Cryptococcal meningitis is one of the leading causes of death in people with advanced HIV. About 180,000 people a year, mostly in Africa, die from HIV-related cryptococcal meningitis. While undiagnosed and untreated fungal meningitis is fatal, over 70 percent of people can survive if they receive early and optimal treatment. However, despite advancements in access to antiretroviral therapy, many low- and middle-income countries (LMICs) have no access to diagnostics, such as the cryptococcal antigen lateral flow assay (CrAg LFAs), and essential medicines, including immediate-release (IR) flucytosine (5FC) and amphotericin B (AmB) recommended by WHO for the treatment of  cryptococcal meningitis.

Results from the AMBITION-cm study released at the 11th IAS conference in 2021 demonstrated that single, high-dose liposomal amphotericin B (LAmB), given with flucytosine and fluconazole, is as good in avoiding death after 10 weeks as the current WHO-recommended standard of care. Moreover, this combination was associated with a significant reduction in adverse events. As with 5FC, access to LAmB, which is also recommended for use across several other diseases including visceral leishmaniasis, is extremely limited in LMICs.   

In collaboration with key partners, DNDi plans to address access barriers for the IR 5FC formulation and LAmB to unblock market failures limiting access to the two medicines in LMICs. Key priorities include identifying alternative quality-assured manufacturers of injectable LAmB, implementing activities to bring at least one product to the LMIC market, and tracking progress toward improved access to reach public health targets. In addition, we will undertake demand creation activities for both LAmB across key indications and IR 5FC for cryptococcal meningitis, alongside implementing mechanisms to track progress towards public health targets for advanced HIV disease.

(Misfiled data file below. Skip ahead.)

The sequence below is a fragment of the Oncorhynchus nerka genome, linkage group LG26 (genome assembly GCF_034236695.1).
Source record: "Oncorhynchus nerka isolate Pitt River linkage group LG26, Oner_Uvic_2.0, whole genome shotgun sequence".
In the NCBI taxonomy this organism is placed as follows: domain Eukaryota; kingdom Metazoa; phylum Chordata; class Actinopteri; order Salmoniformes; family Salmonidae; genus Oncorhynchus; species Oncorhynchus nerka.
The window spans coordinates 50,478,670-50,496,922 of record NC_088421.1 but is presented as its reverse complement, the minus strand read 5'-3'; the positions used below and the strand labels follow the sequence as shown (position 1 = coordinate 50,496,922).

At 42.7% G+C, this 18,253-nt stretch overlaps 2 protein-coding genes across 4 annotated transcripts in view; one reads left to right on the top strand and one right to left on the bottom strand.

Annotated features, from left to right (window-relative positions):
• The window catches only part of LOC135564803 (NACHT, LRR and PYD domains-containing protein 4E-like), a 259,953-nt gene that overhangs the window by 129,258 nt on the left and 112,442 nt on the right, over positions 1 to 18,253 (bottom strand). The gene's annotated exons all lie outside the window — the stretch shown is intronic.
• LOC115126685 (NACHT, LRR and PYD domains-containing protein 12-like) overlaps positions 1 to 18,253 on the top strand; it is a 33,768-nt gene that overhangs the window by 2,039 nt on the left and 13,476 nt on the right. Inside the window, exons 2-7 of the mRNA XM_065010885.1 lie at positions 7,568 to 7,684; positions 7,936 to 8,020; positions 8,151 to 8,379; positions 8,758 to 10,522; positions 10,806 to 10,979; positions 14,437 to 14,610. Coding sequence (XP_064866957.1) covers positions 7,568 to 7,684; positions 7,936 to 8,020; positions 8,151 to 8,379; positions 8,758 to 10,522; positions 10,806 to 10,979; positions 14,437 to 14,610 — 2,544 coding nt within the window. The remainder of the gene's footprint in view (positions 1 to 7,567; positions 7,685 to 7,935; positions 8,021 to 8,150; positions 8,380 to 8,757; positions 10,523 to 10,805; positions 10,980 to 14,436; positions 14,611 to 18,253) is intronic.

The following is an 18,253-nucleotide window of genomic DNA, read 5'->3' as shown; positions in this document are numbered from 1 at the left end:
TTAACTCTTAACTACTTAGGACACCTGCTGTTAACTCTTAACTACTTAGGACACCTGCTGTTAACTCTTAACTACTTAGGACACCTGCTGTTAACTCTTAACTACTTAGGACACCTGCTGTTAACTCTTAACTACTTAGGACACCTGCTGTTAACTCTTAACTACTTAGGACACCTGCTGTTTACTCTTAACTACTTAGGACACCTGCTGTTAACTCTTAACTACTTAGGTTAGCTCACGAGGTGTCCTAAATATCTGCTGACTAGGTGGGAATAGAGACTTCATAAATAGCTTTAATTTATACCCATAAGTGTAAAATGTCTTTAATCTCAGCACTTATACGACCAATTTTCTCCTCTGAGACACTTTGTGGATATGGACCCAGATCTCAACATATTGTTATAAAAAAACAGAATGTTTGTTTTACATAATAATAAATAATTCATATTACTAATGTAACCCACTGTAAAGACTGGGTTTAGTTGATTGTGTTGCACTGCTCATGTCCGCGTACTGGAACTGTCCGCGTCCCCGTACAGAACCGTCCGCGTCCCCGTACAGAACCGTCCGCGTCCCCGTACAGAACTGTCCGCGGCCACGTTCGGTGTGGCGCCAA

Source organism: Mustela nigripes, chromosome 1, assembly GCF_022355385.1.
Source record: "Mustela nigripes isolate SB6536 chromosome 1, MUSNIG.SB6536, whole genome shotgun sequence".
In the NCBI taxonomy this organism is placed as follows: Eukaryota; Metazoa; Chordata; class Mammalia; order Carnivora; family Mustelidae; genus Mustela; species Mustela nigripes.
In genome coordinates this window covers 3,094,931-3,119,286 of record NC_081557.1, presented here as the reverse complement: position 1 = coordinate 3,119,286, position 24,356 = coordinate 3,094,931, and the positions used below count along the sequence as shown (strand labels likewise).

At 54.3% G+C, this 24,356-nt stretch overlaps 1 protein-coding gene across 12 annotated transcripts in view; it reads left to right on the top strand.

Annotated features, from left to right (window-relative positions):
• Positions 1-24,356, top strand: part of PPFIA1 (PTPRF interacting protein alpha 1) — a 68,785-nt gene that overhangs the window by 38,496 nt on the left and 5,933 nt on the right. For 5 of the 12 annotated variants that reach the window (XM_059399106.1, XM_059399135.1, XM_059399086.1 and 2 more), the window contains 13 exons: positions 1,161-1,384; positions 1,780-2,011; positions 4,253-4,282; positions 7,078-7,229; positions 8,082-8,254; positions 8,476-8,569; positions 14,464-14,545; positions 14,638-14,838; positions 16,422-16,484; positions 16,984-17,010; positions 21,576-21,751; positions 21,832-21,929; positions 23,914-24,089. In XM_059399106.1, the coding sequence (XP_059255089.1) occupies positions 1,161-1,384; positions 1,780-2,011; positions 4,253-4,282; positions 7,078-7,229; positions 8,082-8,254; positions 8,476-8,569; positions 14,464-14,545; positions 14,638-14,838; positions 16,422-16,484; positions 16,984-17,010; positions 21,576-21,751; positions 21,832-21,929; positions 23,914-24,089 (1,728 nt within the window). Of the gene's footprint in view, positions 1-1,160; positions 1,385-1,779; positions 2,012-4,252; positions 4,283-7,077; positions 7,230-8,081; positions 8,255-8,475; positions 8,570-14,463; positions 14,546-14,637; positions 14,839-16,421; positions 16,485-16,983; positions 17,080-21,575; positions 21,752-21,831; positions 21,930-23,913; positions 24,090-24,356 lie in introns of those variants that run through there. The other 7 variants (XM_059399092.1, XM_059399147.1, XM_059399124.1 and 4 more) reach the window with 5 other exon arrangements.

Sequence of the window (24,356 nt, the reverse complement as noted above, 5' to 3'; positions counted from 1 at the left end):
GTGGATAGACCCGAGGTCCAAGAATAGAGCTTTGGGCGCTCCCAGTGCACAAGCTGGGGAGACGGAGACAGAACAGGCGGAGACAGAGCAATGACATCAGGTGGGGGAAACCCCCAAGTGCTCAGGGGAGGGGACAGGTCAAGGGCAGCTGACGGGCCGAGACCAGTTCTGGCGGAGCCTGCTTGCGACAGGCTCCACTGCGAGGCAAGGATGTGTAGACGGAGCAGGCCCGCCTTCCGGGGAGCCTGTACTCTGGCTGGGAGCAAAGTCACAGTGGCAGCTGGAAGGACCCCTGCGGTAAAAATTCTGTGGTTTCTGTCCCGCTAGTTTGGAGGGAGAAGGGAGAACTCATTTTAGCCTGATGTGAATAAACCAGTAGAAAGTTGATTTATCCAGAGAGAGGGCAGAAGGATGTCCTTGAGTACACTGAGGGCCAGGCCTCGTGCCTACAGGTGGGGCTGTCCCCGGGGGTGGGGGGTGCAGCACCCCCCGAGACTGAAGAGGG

Project updates

2021

Together with St George’s, University of London; WHO; and CDC Foundation, DNDi co-hosted two satellite sessions on advanced HIV disease and cryptococcal meningitis at the 11th IAS Conference on HIV Science held in July 2021. The sessions, a call to action to address access barriers for the management of cryptococcal meningitis, brought together multiple stakeholders, including global policy making institutions, donors, ministries of health, country implementing partners, civil society, and patient advocates.

DNDi also collaborated with the Clinton Health Access Initiative on a LAmB landscape and gap analysis, including a technical assessment of potential alternative suppliers, market analyses of the cost of goods, and commercial discussions. Follow-up activities were identified for action.